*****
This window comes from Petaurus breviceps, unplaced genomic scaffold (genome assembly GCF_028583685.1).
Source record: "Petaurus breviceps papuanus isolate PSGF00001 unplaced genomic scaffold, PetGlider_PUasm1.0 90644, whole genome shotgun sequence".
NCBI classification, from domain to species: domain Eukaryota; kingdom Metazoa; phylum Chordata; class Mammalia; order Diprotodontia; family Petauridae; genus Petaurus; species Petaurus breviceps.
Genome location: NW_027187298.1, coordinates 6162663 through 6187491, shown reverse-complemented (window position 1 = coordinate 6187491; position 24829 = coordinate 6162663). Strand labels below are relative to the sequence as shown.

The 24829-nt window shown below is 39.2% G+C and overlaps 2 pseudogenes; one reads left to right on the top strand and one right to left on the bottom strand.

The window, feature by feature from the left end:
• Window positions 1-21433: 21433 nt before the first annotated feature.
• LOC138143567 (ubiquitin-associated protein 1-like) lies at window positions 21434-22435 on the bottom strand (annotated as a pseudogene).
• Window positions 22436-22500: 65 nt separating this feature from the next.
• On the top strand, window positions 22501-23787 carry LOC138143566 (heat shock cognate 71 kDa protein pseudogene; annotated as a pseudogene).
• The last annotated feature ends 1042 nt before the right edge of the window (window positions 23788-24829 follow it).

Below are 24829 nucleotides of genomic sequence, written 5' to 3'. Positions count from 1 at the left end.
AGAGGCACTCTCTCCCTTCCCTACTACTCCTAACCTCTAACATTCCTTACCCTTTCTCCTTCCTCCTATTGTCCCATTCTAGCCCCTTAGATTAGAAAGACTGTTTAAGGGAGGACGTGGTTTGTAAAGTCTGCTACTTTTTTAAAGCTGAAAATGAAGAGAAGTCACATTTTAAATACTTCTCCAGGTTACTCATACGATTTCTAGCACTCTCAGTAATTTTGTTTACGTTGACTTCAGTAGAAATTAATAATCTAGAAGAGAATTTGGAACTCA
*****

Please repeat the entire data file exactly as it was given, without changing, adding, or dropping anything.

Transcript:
This window comes from Petaurus breviceps, unplaced genomic scaffold (genome assembly GCF_028583685.1).
Source record: "Petaurus breviceps papuanus isolate PSGF00001 unplaced genomic scaffold, PetGlider_PUasm1.0 90644, whole genome shotgun sequence".
NCBI classification, from domain to species: domain Eukaryota; kingdom Metazoa; phylum Chordata; class Mammalia; order Diprotodontia; family Petauridae; genus Petaurus; species Petaurus breviceps.
Genome location: NW_027187298.1, coordinates 6162663 through 6187491, shown reverse-complemented (window position 1 = coordinate 6187491; position 24829 = coordinate 6162663). Strand labels below are relative to the sequence as shown.

The 24829-nt window shown below is 39.2% G+C and overlaps 2 pseudogenes; one reads left to right on the top strand and one right to left on the bottom strand.

The window, feature by feature from the left end:
• Window positions 1-21433: 21433 nt before the first annotated feature.
• LOC138143567 (ubiquitin-associated protein 1-like) lies at window positions 21434-22435 on the bottom strand (annotated as a pseudogene).
• Window positions 22436-22500: 65 nt separating this feature from the next.
• On the top strand, window positions 22501-23787 carry LOC138143566 (heat shock cognate 71 kDa protein pseudogene; annotated as a pseudogene).
• The last annotated feature ends 1042 nt before the right edge of the window (window positions 23788-24829 follow it).

Below are 24829 nucleotides of genomic sequence, written 5' to 3'. Positions count from 1 at the left end.
AGAGGCACTCTCTCCCTTCCCTACTACTCCTAACCTCTAACATTCCTTACCCTTTCTCCTTCCTCCTATTGTCCCATTCTAGCCCCTTAGATTAGAAAGACTGTTTAAGGGAGGACGTGGTTTGTAAAGTCTGCTACTTTTTTAAAGCTGAAAATGAAGAGAAGTCACATTTTAAATACTTCTCCAGGTTACTCATACGATTTCTAGCACTCTCAGTAATTTTGTTTACGTTGACTTCAGTAGAAATTAATAATCTAGAAGAGAATTTGGAACTCA